Now on May 4 and May 5 they could have second commemorations.
They have the Dutch nationality and live in the Netherlands, but there is no need for them to commemorate Dutch events.

Many ethnic Moroccan youths used to hang out on the streets of the Diamond neighbourhood in Amsterdam.
In their Moroccan sub-culture the house is a place for the women and there are strict rules there.
On the streets they rule.

The youth workers of the Dutch organization “Streetcornerwork” were specialized in working with these “at risk” youths, who were also responsible for much of the harassment and bullying in the neighbourhood.

As I was supposed to write the local government’s policy for these youths, I thought it would be a good idea to meet some.
Joost said he would take me around their hanging-out places in the evening.
It was winter and that evening was very cold. I said to Joost, ”it is too cold for the youths”.
He said they would be there, and he was right.

There were three youths hanging out, doing nothing, in front of a shop door.
They knew and trusted Joost. As I was with him they were friendly towards me.
I said to them, “Look, you were born and bred here. Why do you still say you are Moroccan and not Dutch?”
One of the youths replied, “There is no pride in being Dutch”.

Wednesday, 3 October 2018

A big, small story: the synagogue of Aalten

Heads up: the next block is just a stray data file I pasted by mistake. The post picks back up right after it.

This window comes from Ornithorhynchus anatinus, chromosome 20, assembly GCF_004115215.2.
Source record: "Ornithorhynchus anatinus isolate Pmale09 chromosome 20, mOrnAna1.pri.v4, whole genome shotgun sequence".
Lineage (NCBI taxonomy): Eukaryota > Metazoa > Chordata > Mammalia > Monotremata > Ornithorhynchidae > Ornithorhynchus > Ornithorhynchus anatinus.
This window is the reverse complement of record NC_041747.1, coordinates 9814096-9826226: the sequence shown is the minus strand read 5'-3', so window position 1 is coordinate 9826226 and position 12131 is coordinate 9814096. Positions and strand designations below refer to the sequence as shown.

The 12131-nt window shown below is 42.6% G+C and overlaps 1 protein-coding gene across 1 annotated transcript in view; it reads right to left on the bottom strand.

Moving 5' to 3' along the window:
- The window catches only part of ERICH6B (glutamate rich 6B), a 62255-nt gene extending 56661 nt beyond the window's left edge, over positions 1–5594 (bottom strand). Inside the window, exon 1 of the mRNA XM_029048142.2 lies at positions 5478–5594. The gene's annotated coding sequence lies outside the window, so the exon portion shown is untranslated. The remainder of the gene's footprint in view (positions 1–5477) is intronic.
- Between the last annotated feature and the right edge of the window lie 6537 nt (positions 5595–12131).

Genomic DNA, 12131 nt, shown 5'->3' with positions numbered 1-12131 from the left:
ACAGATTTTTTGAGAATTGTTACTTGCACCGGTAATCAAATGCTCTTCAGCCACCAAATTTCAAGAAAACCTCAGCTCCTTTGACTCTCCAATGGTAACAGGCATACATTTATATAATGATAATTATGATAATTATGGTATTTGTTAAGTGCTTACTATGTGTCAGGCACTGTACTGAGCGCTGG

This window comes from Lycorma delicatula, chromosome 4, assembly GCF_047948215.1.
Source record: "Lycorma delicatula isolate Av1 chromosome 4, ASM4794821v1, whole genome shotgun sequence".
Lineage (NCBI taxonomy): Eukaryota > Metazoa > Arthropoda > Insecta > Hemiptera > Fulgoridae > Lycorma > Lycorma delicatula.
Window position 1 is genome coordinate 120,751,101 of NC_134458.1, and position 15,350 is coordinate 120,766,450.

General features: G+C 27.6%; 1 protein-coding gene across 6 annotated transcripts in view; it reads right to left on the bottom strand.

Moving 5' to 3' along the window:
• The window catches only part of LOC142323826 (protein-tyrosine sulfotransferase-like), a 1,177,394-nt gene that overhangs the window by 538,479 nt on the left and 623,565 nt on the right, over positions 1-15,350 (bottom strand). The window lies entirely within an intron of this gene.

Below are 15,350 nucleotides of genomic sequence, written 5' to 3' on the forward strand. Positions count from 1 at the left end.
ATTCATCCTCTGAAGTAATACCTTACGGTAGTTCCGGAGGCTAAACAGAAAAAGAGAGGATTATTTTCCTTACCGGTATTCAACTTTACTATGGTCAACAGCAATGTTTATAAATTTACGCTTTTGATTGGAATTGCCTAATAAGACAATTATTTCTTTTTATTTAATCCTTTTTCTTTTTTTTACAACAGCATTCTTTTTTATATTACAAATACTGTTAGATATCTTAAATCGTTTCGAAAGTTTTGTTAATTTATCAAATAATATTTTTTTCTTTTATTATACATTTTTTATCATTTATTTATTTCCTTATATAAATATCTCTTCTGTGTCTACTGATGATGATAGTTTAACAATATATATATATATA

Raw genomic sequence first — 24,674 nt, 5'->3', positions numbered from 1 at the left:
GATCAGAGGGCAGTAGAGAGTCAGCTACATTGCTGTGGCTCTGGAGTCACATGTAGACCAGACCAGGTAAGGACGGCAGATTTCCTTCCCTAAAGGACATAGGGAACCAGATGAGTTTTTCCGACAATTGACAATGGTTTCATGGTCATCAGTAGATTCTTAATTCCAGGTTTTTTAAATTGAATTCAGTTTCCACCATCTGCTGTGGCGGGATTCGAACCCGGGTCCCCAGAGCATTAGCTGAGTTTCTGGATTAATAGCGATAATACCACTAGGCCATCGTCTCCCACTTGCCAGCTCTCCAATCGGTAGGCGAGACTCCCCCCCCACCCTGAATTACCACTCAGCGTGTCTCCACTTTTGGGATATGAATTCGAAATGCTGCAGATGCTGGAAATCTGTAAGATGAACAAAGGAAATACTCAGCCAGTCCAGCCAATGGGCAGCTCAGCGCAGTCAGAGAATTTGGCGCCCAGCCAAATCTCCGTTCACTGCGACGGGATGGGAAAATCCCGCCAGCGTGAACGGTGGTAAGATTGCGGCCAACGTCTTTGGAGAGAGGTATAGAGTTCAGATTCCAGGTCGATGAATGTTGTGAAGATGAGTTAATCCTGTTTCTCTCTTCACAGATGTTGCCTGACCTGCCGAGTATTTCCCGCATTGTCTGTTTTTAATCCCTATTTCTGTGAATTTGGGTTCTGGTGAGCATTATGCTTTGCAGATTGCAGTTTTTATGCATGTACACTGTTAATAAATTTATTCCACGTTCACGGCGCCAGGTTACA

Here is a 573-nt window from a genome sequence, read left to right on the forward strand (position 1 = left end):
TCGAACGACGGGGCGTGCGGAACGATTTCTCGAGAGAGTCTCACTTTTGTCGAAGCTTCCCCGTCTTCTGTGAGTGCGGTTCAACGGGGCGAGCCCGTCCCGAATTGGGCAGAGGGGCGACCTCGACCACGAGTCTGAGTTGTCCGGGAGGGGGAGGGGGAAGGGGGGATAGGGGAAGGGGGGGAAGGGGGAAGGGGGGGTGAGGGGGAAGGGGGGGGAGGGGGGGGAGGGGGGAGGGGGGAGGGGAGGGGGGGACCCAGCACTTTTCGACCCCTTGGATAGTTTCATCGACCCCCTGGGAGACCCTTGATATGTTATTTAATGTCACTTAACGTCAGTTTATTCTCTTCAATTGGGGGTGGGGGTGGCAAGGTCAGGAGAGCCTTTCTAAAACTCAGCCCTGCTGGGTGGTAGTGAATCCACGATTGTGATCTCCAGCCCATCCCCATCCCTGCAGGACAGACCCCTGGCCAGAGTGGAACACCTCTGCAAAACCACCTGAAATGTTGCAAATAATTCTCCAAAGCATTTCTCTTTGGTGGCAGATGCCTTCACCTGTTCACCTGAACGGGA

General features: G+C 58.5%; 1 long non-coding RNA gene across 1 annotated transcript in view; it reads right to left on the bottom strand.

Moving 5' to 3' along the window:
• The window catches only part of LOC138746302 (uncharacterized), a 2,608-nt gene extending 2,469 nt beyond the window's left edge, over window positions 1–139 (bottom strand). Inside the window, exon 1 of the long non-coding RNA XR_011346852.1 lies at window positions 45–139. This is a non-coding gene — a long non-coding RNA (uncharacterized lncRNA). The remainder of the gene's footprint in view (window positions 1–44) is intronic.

Aalten is a small municipality and village in the east of the Netherlands that extends to the German border.
It is a charming area with well-kept houses and plenty of walking and cycle paths. People still greet strangers there.

Not all Jews in the Netherlands lived in the big cities. There were small groups living throughout the country.
Jews first arrived in Aalten and the neighbouring village of Bredevoort in the 17th century.
In 1850 a small synagogue was built on the main street of Aalten.

In 1930, an estimated 70 Jews lived in the village. After Hitler’s rise to power, their number was augmented with German Jewish refugees.

During World War II, 51 of Aalten's 85 Jews were hidden by local non-Jews, and thereby survived the war.
The hidden Jews were supported by money collected from the congregation of the local Dutch Reformed church.
Religious books and ritual objects of the synagogue were hidden by the local population for the duration of the war. The building itself was ransacked.

The village had proportionally the highest number of people in hiding during World War II. At one point, Aalten hid 2,500 Aalten Jews, German Jews and non-Jews, amidst its population of 13,000.

After the war, most of the Jewish survivors left; too few remained to keep up the synagogue. For decades nothing was done with the building.

In the early 1980s there were discussions in the municipality about selling the building.
This led to an initiative by a small group of Aalteners to restore the synagogue and use it for Jewish services and as a memorial for their murdered Jewish neighbours.
The group established a foundation called, “Friends of the Aalten synagogue”.
And here begins my connection to the story. One of the initiators was the father of my son-in-law.

The initiative was successful. Contributions came from the congregation of the local Dutch Reformed church and the municipality and province.
In 1986, the synagogue was again consecrated and it started its new life as a house for both religious and cultural functions.

In December, 2000, during the celebration of the 150th anniversary of the synagogue, a plaque bearing the names of the Jews of Aalten who were murdered in the Holocaust was unveiled on the wall of the synagogue.

A new Torah scroll, written in Israel by Joseph Giat, was dedicated in 2005. As less than ten Jews now live in Aalten, the scroll is mainly used in the larger municipality of Enschede.